Fyshwick recycling plant to receive 900 tonnes of rubbish every a day

The proponents of a recycling plant planned for Canberra’s east say they will not resort to stockpiling, in spite of China’s ban on foreign waste.

An environmental impact statement has been lodged for the Capital Recycling Solutions materials recycling plant in Fyshwick.

China's restrictions on recycling imports will have ramifications for a proposed recycling plant in Canberra.

China’s restrictions on recycling imports will have ramifications for a proposed recycling plant in Canberra.

Photo: Jay Cronan

The company plans to divert 300,000 tonnes of rubbish from the Mugga Lane tip to its plant a year, extracting the recyclables and exporting them using the adjacent rail freight terminal.

It claims it will be able to salvage about 60,000 tonnes of recyclables a year that would otherwise go to landfill.

The rest will be fed into compacters, placed in waterproof shipping containers and sent to the Woodlawn bioreactor at Tarago via the rail line.

The environmental impact statement states Woodlawn is a “better engineered” landfill, providing 16 times the electricity of Mugga Lane.

The original proposal had been to burn the leftover waste for electricity on-site, however after public blowback over the health impacts, that plan was put on hold.

Capital Recycling Solutions Adam Perry confirmed the incinerator was still on the backburner, despite federal energy minister Josh Frydenberg directing the Clean Energy Finance Corporation and Australian Renewable Energy Agency to prioritise waste to energy projects.

“I believe we will see it in Australia one day, but perhaps not for some time. It is not part of our current proposal,” Mr Perry said.

A quarter of the recycled materials would be re-used locally but the rest would travel by rail to ports to be sent overseas.

Mr Perry said some recyclable plastic would need to go to landfill because of the China ban, unless other solutions emerged.

However, he said the ban largely impacted unsorted and contaminated plastics.

“Many clean and sorted plastic products can still be recycled, such as clean PET, PVC and HDPE. We still have a strong paper and cardboard recycling market within Australia. Then of course we have metals, which are always readily recyclable,” Mr Perry said.

“We anticipate that there will a large proportion of inert material in the commercial waste stream, such as bricks, concrete, plasterboard, glass and clean timber, all of which can be supplied to existing recycling/processing businesses within the ACT. Our model is to divert materials from landfill where possible, to existing recycling markets.”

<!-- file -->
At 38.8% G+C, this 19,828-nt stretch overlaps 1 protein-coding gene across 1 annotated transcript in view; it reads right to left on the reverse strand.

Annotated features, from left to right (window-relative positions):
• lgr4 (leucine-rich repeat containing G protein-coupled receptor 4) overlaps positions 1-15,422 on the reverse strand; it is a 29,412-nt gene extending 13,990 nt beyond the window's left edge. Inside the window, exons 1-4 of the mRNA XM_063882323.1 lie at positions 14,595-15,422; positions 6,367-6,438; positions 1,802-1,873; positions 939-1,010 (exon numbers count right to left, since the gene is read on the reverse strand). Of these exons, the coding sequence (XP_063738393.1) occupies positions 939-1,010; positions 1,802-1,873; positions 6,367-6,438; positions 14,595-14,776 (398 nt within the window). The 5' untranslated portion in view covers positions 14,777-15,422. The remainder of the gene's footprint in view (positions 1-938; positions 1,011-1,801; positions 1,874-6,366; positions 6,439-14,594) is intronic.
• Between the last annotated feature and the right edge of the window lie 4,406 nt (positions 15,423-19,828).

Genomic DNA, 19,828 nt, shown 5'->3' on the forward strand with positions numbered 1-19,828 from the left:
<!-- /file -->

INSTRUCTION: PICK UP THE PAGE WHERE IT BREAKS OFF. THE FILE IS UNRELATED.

In the absence of those markets, Mr Perry said material would not be stockpiled on-site.

He said in most cases, waste would be processed in a matter of hours and baled for recycling or packed into containers for delivery to Woodlawn.

If the plant could not operate because of an emergency, the company has proposed to redirect waste back to Mugga Lane or another facility.

If there is a problem with the rail line, it plans to truck the waste containers to deliver waste to other landfills or to Port Botany.

The plant is expected to receive an average of 900 tonnes of rubbish a day, 12 hours a day, 6.5 days per week.

It is expected to process 75 tonnes an hour across two lines.

All waste loading, unloading and processing will occur inside the negative pressure environment of the main building, created by a ventilation extraction system that rotates the air in the building five times an hour via a nine-metre vent stack.

A 20,000-litre leachate tank will be installed to capture all run-off from the floor and around the processing equipment.

Trucks will tip waste into the building, where it will be examined for hazardous waste. After the recyclable material is extracted, the residue will be placed into containers and exported.

They will enter through fast-opening vinyl doors to maintain the negative-pressure environment and contain the odour.

Analysis by The Odour Unit determined these measures would contain most of the “fugitive odour” within the site boundaries, predicting no impact for nearby Narrabundah residents.

However a health assessment included in the environmental impact statement said some surrounding commercial and industrial areas could be affected, depending on the effectiveness of the odour control measures.

The estimated noise of the plant equipment was found not to comply with daytime noise restrictions, and a southern boundary acoustic barrier was recommended to fix this. However the noise expected to be generated between 6am-7am still did not comply, even with the sound barrier.

The plant would generate an extra 230 truck movements a day, with waste arriving across a 16-hour window.

The company said the additional trucks would be about a 5 per cent increase in the existing truck traffic and would mean an extra 14 trucks going through Newcastle Street and Canberra Avenue at a time when 3000 vehicles were driving on there already.

“As such, traffic increases and the impact to road users is considered to be negligible,” it said.

However the health assessment cited modelling that showed the extra trucks would still contribute to congestion on the road.

It recommended the company ensure truck movements avoided the morning and afternoon peak traffic periods.

Comments are open on the environmental impact statement until June 5.